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Hundreds of Seattle micro-apartments are for sale. Will rents go up?

Oct. 7, 2022 Updated Fri., Oct. 7, 2022 at 9:41 p.m.

A micro-apartment building at 13th Avenue East and East Mercer Street on Wednesday. The developer of 23 micro-apartment buildings is selling all of the buildings.  (Daniel Kim/Seattle Times)
A micro-apartment building at 13th Avenue East and East Mercer Street on Wednesday. The developer of 23 micro-apartment buildings is selling all of the buildings. (Daniel Kim/Seattle Times)
By Heidi Groover Seattle Times

SEATTLE – The financial stability of hundreds of Seattle tenants is on the line as public and private players vie for nearly two dozen apartment buildings that have been on the market since this summer.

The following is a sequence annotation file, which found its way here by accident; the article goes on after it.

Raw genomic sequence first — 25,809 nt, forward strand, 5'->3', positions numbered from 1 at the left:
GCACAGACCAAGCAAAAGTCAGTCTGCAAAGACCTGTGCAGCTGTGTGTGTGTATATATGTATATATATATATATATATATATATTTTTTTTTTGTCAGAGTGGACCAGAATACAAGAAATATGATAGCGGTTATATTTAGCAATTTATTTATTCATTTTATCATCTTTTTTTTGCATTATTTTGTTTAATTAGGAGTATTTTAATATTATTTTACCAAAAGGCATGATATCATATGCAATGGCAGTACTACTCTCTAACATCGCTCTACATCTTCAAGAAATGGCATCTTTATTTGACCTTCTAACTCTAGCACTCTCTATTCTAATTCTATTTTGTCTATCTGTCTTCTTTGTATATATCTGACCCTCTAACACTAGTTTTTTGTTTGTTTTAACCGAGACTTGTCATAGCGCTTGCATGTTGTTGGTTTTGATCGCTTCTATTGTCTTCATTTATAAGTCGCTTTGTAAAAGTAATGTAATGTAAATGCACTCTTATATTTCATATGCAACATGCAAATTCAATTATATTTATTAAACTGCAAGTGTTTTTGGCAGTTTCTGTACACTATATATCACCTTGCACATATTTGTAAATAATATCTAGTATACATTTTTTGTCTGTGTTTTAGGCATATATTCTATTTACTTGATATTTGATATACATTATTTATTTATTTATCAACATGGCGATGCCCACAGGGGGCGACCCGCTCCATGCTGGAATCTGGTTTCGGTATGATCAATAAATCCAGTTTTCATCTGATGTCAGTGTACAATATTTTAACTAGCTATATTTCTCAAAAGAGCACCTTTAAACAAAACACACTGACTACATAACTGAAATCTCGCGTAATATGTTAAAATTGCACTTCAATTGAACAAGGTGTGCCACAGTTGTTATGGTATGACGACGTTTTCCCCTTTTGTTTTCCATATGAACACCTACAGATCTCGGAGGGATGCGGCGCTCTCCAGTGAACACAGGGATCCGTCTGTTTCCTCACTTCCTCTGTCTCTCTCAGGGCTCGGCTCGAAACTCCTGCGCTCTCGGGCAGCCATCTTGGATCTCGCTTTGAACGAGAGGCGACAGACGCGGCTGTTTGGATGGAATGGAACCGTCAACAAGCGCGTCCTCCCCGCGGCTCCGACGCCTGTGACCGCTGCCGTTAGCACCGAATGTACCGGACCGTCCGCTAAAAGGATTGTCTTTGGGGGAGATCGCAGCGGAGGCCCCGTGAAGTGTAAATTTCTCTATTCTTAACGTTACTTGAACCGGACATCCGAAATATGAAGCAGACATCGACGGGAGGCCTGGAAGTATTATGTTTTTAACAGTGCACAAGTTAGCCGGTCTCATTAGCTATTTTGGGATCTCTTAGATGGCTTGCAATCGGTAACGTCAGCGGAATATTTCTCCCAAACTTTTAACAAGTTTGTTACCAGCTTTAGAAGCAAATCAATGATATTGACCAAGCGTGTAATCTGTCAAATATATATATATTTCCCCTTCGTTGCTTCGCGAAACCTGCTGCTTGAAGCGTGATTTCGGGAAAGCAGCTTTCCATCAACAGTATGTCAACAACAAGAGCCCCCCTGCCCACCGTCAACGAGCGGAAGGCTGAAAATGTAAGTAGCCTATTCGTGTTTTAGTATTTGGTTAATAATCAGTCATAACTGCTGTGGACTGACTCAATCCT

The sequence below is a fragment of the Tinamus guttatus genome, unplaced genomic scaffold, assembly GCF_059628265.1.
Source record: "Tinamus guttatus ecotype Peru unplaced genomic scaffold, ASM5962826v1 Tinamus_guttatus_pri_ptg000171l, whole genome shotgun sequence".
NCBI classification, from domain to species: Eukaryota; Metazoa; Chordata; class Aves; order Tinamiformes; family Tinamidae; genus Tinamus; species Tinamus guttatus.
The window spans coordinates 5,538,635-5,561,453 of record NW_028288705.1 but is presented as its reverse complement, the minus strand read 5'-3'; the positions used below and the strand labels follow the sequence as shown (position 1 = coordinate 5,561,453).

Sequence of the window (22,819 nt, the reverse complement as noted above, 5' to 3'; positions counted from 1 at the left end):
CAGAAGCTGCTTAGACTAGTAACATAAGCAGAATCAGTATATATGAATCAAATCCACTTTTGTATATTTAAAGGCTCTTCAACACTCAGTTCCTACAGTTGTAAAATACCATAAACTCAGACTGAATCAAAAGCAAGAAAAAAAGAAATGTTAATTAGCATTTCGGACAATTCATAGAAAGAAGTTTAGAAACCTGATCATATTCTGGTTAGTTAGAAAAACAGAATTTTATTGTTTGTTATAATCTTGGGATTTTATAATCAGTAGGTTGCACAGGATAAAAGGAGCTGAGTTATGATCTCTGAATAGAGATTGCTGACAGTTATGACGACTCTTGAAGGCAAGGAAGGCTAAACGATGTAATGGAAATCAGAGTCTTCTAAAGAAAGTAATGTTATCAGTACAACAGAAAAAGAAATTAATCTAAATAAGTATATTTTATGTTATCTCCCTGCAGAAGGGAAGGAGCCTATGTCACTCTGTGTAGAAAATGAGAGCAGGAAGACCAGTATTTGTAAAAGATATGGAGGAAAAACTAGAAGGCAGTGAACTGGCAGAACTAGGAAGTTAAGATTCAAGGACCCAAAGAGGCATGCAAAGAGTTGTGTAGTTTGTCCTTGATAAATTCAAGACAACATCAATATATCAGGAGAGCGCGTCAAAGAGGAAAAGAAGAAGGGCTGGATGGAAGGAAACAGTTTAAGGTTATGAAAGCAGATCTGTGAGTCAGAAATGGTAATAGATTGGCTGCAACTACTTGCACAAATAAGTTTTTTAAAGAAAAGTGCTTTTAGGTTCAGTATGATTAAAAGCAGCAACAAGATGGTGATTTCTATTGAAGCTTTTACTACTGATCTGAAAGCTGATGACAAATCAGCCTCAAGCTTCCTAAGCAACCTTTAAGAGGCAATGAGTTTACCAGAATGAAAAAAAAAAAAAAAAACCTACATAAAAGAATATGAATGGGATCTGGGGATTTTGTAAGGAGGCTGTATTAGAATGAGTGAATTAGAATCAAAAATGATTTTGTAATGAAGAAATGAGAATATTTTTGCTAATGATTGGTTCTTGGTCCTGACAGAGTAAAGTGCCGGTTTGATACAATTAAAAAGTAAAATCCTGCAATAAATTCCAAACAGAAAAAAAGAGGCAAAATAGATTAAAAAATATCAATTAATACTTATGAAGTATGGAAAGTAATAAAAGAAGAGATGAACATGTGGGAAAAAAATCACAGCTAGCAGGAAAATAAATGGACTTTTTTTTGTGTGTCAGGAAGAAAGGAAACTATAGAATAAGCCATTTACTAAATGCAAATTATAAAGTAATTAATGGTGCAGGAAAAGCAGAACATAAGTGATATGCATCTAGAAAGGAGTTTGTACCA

The entire portfolio of finished aPodment-branded micro-apartment buildings is for sale, a total of 23 properties and 1,402 apartments from Northgate to the Central District. Built by Calhoun Properties, the apartments average 177 square feet and rent for an average of $921, including internet and utilities, according to the brokers listing the buildings. Typical studio and one-bedroom apartments in Seattle go for around $1,500 to $1,700.

As Seattle-area rents have climbed, the apartments offer a rare bit of affordability for some hourly workers. Baristas making the top end of Seattle’s minimum wage, $17.27, could roughly afford the average aPodment rent without spending more than a third of their income, if they were able to work 40 hours a week.

Micro-apartments also come with trade-offs. Some units have kitchenettes, while others have a sink and access to a shared kitchen in the building. Although some apartments are a bit roomier, the most affordable units are more like dorms, with room for a twin bed and desk.